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Posts tagged Albertine Rift

Volcanic Features Near Lake Kivu, DRC and Rwanda – June 20th, 2012

1.9S 29.1E

June 20th, 2012 Category: Image of the day, Lakes, Volcanoes

Democratic Republic of the Congo and Rwanda - January 9th, 2012

This wide-swath ASAR image shows volcanic features around Lake Kivu, one of the African Great Lakes. It lies on the border between the Democratic Republic of the Congo and Rwanda, and is in the Albertine Rift, the western branch of the East African Rift.

Visible as a bright white area on the northern shores of the lake, are the cities of Goma, in the Democratic Republic of the Congo, and Gisenyi, in Rwandu. Goma lies only 18 km due south of the crater of the active Nyiragongo Volcano.

Mount Nyiragongo is a stratovolcano in the Virunga Mountains associated with the Albertine Rift. It is located inside Virunga National Park, in the Democratic Republic of the Congo. The main crater is about two km wide and usually contains a lava lake.

Sediments in Southern, Swampy Section of Lake Albert, Uganda and DRC

1.7N 30.9E

January 4th, 2012 Category: Lakes

Uganda and the Democratic Republic of the Congo - December 25th, 2011

Lake Albert – also Albert Nyanza and formerly Lake Mobutu Sese Seko – is one of the African Great Lakes. It is Africa’s seventh-largest lake, and the world’s twenty-seventh largest lake by volume. Lake Albert is located in the center of the continent, on the border between Uganda and the Democratic Republic of the Congo.

Lake Albert is the northernmost of the chain of lakes in the Albertine Rift, the western branch of the East African Rift. It is about 160 km (100 mi) long and 30 km (19 mi) wide, with a maximum depth of 51 m (168 ft), and a surface elevation of 619 m (2,030 ft) above sea level.

Lake Albert is part of the complicated system of the upper Nile. Its main sources are the Victoria Nile, ultimately coming from Lake Victoria to the southeast, and the Semliki River, which issues from Lake Edward to the southwest. The water of the Victoria Nile is much less saline than that of Lake Albert. Its outlet, at the northernmost tip of the lake, is the Albert Nile (which becomes known as the Mountain Nile when it enters South Sudan).

At the southern end of the lake, where the Semliki comes in, there are swamps. Here, sediments can be seen tinging the waters in this section of the lake. Farther south loom the mighty Ruwenzori Range, while a range of hills called the Blue Mountains tower over the northwestern shore. The few settlements along the shore include Butiaba and Pakwach.

Volcanoes of Virunga Mountains and Lake Kivu, Rwanda

1.9S 29.1E

December 11th, 2011 Category: Lakes, Mountains, Volcanoes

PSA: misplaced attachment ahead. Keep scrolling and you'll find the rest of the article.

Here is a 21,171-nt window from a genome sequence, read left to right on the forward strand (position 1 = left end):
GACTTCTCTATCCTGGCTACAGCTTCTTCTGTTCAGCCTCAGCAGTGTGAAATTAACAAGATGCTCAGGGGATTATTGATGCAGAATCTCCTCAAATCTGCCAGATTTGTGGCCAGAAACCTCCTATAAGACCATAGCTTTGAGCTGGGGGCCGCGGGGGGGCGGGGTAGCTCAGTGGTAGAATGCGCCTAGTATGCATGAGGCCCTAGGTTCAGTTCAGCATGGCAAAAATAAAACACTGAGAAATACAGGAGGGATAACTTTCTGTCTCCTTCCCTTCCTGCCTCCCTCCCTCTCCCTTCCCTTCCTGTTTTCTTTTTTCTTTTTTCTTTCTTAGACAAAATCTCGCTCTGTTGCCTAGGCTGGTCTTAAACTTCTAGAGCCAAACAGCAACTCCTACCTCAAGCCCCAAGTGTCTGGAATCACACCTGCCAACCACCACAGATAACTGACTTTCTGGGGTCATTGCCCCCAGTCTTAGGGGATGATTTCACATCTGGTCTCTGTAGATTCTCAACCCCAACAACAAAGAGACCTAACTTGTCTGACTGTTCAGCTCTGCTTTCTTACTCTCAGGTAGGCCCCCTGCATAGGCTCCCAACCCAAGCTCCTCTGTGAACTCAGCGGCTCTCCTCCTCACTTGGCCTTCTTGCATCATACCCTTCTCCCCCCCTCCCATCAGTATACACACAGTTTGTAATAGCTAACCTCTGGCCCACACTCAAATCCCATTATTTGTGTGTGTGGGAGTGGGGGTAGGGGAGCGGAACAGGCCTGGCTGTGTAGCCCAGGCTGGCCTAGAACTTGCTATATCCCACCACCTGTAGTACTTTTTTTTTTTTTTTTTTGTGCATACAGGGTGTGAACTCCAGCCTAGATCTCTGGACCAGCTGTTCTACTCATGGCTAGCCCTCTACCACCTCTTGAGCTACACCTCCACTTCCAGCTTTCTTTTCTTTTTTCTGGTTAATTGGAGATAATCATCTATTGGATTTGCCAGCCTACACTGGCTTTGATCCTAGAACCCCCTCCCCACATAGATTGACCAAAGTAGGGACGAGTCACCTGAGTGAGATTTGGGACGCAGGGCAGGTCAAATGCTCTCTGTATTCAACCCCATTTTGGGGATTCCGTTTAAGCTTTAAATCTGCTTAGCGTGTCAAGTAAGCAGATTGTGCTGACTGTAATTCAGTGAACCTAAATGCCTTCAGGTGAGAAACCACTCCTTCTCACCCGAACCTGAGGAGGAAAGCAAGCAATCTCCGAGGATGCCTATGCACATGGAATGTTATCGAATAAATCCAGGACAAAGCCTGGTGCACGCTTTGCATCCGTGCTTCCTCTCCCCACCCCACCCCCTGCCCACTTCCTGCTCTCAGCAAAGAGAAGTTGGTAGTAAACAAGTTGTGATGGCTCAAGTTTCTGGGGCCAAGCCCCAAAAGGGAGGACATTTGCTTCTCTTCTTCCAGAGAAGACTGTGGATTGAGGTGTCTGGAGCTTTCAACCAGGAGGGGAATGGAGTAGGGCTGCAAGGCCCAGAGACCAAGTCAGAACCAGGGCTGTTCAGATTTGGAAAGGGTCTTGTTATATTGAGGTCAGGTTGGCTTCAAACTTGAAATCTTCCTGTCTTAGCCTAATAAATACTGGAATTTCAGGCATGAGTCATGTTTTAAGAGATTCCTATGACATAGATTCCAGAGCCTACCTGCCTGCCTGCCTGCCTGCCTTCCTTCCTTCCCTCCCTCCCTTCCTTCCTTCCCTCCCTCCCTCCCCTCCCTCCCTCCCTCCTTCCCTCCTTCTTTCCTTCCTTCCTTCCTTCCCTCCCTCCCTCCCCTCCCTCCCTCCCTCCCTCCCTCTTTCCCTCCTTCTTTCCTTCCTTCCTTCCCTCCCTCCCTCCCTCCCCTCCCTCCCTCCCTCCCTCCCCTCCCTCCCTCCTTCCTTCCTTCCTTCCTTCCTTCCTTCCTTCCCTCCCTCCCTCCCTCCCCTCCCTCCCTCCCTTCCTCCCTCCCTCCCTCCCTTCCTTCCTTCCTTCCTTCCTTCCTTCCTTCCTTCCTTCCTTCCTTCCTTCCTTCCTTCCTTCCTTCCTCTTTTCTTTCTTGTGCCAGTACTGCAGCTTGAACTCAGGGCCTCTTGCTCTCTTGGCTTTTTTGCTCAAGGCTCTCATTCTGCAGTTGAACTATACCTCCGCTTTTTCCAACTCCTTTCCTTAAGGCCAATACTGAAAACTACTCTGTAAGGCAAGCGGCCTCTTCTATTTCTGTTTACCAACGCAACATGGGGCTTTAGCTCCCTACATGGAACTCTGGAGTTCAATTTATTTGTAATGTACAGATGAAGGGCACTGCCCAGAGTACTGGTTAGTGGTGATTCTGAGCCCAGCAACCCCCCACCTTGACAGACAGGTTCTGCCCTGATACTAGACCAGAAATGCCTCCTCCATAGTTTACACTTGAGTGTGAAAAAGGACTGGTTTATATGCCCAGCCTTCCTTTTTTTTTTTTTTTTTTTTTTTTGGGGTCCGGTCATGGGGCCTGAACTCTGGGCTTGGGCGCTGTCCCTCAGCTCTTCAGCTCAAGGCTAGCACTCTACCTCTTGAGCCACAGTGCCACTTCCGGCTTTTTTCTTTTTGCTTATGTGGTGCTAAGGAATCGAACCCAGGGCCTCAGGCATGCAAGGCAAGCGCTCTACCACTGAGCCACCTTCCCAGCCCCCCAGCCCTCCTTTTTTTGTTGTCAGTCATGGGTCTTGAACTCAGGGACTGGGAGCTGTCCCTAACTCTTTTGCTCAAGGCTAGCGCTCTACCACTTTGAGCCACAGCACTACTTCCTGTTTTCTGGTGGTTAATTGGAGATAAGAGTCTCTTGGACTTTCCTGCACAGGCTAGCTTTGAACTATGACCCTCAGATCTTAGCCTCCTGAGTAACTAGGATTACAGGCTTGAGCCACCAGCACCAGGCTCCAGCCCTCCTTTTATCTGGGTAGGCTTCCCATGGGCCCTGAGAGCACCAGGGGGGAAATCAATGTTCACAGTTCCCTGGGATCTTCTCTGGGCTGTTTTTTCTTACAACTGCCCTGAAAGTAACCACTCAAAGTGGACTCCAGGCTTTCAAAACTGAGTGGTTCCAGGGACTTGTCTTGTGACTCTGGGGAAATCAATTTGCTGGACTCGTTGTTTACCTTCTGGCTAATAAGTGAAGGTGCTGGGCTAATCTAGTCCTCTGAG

Rwanda - December 10th, 2011

This orthorectified image shows Lake Kivu, one of the African Great Lakes. It lies on the border between the Democratic Republic of the Congo and Rwanda, and is in the Albertine (western) Rift, a part of the Great Rift Valley.

The lake covers a total surface area of some 2,700 km2 (1,040 sq mi) and stands at a height of 1,460 metres (4,790 ft) above sea level. Some 1 370 km2 or 58% of the lake’s waters lie within DRC borders. The lake bed sits upon a rift valley that is slowly being pulled apart, causing volcanic activity in the area, and making it particularly deep: its maximum depth of 480 m (1,575 ft) is ranked eighteenth in the world. The lake is surrounded by mountains.

Northeast of Lake Kivu are several volcanoes, all of which are part of the Virunga Mountains. Closest to the lake’s shores is Mount Nyiragongo, whose main crater is flanked by two other indentations. It is a stratovolcano that lies just west of the border with Rwanda.

Moving to the right, one can see the Mikeno Volcano, Mount Bisoke and Mount Karisimbi (clockwise from left) grouped together. In the upper right corner is Mount Sabyinyo, an extinct volcano. The summit of the mountain, at 3645 m, marks the intersection of the borders of the Democratic Republic of the Congo, Rwanda, and Uganda.

Idjwi Island in Lake Kivu, Rwanda and Democratic Republic of the Congo

1.9S 29.1E

October 11th, 2011 Category: Lakes

DRC and Rwanda - October 3rd, 2011

This orthorectified image shows Lake Kivu, one of the African Great Lakes. It lies on the border between the Democratic Republic of the Congo and Rwanda. Lake Kivu empties into the Ruzizi River, which flows southwards into Lake Tanganyika.

The lake is in the Albertine (western) Rift, a part of the Great Rift Valley. The large island visible parallel to the left edge of the image is Idjwi, belonging to the Democratic Republic of the Congo. At 70 km in length and with an area of 340 km², it is the second largest inland island in Africa, and the tenth largest in the world.

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